- The POST opcode is added at slot 0xf3. POST is similar to CALL, except that (1) the opcode has 5 inputs and 0 outputs (ie. it does not return anything), and (2) the execution happens asynchronously, after everything else is finished. More precisely, the process of transaction execution now involves (1) initializing a “post queue” with the message embedded in the transaction, (2) repeatedly processing the first message in the post queue until the post queue is empty, and (3) refunding gas to the transaction origin and processing suicides. POST adds a message to the post queue.
- The hash of a block is now the hash of the header, and not the entire block (which is how it really should have been all along), the code hash for accounts with no code is “” instead of sha3(“”) (making all non-contract accounts 32 bytes more efficient), and the to address for contract creation transactions is now the empty string instead of twenty zero bytes.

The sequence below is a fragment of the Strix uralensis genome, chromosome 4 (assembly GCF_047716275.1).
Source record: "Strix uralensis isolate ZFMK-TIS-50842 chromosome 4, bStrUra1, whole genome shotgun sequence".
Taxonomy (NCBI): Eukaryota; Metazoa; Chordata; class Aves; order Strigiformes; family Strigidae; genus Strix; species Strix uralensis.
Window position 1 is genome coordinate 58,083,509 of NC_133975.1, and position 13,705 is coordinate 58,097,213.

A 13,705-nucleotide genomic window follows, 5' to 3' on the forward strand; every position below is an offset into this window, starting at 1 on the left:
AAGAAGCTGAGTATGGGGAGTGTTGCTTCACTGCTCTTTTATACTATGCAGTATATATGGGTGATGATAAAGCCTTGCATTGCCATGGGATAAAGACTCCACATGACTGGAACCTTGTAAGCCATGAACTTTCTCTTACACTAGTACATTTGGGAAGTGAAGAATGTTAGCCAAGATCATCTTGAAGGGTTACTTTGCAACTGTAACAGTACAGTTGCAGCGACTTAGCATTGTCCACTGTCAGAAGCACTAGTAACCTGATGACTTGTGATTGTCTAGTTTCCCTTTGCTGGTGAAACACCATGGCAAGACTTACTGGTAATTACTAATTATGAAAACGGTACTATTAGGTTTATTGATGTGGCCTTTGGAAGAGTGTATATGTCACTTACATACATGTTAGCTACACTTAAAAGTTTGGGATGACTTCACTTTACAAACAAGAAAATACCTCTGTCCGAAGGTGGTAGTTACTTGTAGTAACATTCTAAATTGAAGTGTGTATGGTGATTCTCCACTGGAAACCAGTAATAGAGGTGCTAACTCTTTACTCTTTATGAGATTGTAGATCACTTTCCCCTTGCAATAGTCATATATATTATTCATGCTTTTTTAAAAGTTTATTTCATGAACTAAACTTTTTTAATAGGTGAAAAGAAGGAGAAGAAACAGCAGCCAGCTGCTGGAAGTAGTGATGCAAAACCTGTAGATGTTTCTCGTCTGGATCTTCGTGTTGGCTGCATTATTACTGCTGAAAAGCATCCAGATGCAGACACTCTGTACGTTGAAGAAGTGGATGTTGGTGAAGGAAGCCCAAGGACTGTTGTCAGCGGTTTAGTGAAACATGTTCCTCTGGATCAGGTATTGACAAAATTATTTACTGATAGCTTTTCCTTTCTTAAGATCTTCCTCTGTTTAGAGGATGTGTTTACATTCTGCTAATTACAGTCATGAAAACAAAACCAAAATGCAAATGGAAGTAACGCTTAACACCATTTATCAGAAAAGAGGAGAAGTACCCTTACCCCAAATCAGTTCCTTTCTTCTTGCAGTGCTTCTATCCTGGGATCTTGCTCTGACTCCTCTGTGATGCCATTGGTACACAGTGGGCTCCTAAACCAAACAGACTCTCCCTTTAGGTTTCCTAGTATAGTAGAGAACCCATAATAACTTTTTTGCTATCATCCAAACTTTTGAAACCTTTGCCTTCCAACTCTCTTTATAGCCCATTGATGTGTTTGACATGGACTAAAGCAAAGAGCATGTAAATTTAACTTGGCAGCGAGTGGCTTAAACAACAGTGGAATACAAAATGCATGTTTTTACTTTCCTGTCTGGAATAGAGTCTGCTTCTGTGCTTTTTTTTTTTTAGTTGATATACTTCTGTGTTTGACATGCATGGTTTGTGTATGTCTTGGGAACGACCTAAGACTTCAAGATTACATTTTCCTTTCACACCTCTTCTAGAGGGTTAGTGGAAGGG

Aside from these changes, the one major idea that we are beginning to develop is the concept of “native contract extensions”. The idea comes from long internal and external discussions about the tradeoffs between having a more reduced instruction set (“RISC“) in our virtual machine, limited to basic memory, storage and blockchain interaction, sub-calls and arithmetic, and a more complex instruction set (“CISC“), including features such as elliptic curve signature verification, a wider library of hash algorithms, bloom filters, and data structures such as heaps. The argument in favor of the reduced instruction set is twofold. First, it makes the virtual machine simpler, allowing for easier development of multiple implementations and reducing the risk of security issues and consensus failures. Second, no specific set of opcodes will ever encompass everything that people will want to do, so a more generalized solution would be much more future-proof.